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Editorial introduction. Globalization: Definitions, debates and implications

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  • Ngaire Woods

Abstract

This introduction contrasts three competing interpretations of globalization which appear in contributions to this issue. The market-centred approach is contrasted with a state-centred perspective, and finally with a people-centred interpretation of the nature and impact of globalization. The paper then draws together the lessons for developing countries which follow from the analyses of trade, investment, finance, policy choices and reactions against globalization.

Suggested Citation

  • Ngaire Woods, 1998. "Editorial introduction. Globalization: Definitions, debates and implications," Oxford Development Studies, Taylor & Francis Journals, vol. 26(1), pages 5-13.
  • Handle: RePEc:taf:oxdevs:v:26:y:1998:i:1:p:5-13
    DOI: 10.1080/13600819808424142
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    References listed on IDEAS

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    1. Nye, Joseph S. & Keohane, Robert O., 1971. "Transnational Relations and World Politics: An Introduction," International Organization, Cambridge University Press, vol. 25(03), pages 329-349, June.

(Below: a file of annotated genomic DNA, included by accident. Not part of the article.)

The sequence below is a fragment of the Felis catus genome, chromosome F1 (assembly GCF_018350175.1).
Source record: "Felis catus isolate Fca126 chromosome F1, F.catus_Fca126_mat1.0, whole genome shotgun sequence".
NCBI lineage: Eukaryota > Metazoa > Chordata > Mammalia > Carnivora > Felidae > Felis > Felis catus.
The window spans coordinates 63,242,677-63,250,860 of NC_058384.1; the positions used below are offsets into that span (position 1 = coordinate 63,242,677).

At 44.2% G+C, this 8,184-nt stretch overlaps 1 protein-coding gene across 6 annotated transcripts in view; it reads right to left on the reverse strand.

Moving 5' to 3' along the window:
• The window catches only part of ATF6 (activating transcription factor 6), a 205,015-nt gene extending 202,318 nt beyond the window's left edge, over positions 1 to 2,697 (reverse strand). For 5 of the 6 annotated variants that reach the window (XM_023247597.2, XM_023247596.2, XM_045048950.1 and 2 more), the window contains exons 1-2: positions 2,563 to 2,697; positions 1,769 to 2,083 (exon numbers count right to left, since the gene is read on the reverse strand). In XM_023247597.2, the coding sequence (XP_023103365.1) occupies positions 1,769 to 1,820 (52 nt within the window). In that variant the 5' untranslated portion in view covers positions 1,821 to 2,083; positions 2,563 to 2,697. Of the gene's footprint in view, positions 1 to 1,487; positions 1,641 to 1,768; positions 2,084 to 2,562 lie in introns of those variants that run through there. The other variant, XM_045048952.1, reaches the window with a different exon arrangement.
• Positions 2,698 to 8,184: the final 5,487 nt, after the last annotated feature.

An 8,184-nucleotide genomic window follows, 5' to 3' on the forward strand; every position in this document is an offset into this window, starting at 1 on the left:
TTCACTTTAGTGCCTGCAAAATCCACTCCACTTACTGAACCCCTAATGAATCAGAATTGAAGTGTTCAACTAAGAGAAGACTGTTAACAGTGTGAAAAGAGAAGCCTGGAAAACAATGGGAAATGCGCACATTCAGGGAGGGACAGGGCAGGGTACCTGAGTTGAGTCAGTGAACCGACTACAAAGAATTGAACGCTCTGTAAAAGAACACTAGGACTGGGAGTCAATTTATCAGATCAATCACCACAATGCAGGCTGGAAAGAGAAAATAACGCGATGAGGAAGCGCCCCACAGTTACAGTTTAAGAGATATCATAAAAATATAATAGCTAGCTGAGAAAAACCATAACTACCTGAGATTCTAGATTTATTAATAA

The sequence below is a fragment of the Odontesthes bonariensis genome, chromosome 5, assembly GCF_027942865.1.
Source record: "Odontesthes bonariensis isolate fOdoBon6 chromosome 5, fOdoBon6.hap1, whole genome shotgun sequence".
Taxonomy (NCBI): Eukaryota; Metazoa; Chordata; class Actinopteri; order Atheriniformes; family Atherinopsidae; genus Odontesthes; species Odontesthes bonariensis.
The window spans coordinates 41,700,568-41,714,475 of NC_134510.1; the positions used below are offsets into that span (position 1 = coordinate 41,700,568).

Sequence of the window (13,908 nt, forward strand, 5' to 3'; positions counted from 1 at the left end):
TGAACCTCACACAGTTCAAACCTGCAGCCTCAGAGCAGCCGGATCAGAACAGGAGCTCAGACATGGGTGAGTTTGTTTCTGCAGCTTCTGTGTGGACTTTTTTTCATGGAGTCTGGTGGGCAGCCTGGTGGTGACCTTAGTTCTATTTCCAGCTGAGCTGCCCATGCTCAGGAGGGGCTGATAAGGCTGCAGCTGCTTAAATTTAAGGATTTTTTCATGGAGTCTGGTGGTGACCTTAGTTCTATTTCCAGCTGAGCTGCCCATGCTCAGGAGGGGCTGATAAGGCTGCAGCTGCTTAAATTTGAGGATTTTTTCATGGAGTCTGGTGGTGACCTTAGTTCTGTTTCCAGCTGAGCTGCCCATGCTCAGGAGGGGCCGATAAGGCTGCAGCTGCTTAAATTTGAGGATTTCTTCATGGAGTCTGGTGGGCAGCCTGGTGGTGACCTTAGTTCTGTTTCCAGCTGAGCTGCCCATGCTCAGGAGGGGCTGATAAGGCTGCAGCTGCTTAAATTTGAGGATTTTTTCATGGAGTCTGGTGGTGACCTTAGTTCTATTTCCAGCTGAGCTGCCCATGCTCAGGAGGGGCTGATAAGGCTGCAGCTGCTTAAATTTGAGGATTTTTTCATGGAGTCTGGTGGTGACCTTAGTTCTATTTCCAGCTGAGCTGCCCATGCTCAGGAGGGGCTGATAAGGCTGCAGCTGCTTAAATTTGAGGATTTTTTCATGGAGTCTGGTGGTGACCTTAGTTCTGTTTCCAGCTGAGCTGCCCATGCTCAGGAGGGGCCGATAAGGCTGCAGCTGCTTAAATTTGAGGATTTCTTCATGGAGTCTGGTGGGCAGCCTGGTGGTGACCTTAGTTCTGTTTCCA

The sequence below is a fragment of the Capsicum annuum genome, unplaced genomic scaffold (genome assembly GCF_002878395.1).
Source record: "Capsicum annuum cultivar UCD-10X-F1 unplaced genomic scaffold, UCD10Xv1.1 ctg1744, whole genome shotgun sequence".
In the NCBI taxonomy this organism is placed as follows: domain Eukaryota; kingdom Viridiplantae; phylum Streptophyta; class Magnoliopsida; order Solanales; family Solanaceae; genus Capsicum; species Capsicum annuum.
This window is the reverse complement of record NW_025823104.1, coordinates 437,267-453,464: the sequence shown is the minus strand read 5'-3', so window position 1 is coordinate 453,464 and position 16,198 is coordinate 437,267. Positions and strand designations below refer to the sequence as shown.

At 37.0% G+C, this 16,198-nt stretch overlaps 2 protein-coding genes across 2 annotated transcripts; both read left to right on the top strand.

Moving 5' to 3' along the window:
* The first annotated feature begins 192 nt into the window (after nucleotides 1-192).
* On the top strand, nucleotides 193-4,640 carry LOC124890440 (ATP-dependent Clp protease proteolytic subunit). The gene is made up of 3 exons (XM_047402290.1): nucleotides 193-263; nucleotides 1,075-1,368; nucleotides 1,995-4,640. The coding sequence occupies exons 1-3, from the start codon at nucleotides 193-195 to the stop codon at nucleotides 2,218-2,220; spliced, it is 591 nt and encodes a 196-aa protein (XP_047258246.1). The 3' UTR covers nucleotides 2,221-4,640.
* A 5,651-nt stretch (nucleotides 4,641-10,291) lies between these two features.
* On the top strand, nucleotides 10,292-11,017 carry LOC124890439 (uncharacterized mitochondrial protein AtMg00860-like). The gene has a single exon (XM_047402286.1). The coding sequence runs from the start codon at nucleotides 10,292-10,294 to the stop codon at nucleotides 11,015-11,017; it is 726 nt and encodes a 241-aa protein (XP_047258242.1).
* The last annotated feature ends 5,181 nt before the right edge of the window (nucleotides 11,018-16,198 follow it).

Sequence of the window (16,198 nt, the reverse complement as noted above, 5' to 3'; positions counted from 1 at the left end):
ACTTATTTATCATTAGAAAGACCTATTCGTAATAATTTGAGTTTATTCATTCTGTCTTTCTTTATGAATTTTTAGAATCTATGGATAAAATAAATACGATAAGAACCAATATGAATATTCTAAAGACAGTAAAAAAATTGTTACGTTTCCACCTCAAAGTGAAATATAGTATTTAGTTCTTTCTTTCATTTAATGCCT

2. John Williamson, 1994. "The Political Economy of Policy Reform," Peterson Institute Press: All Books, Peterson Institute for International Economics, number 68.
    3. Nye, Joseph S. & Keohane, Robert O., 1971. "Transnational Relations and World Politics: A Conclusion," International Organization, Cambridge University Press, vol. 25(03), pages 721-748, June.
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    Cited by:

    1. Narayana, Muttur Ranganathan, 2008. "Performance of Urban India during Globalization Period: An Economic Analysis," CIRJE F-Series CIRJE-F-543, CIRJE, Faculty of Economics, University of Tokyo.
    2. Heshmati, Almas, 2004. "The Relationship between Income Inequality, Poverty and Globalisation," IZA Discussion Papers 1277, Institute for the Study of Labor (IZA).
    3. Gurgul, Henryk & Lach, Łukasz, 2014. "Globalization and economic growth: Evidence from two decades of transition in CEE," Economic Modelling, Elsevier, vol. 36(C), pages 99-107.

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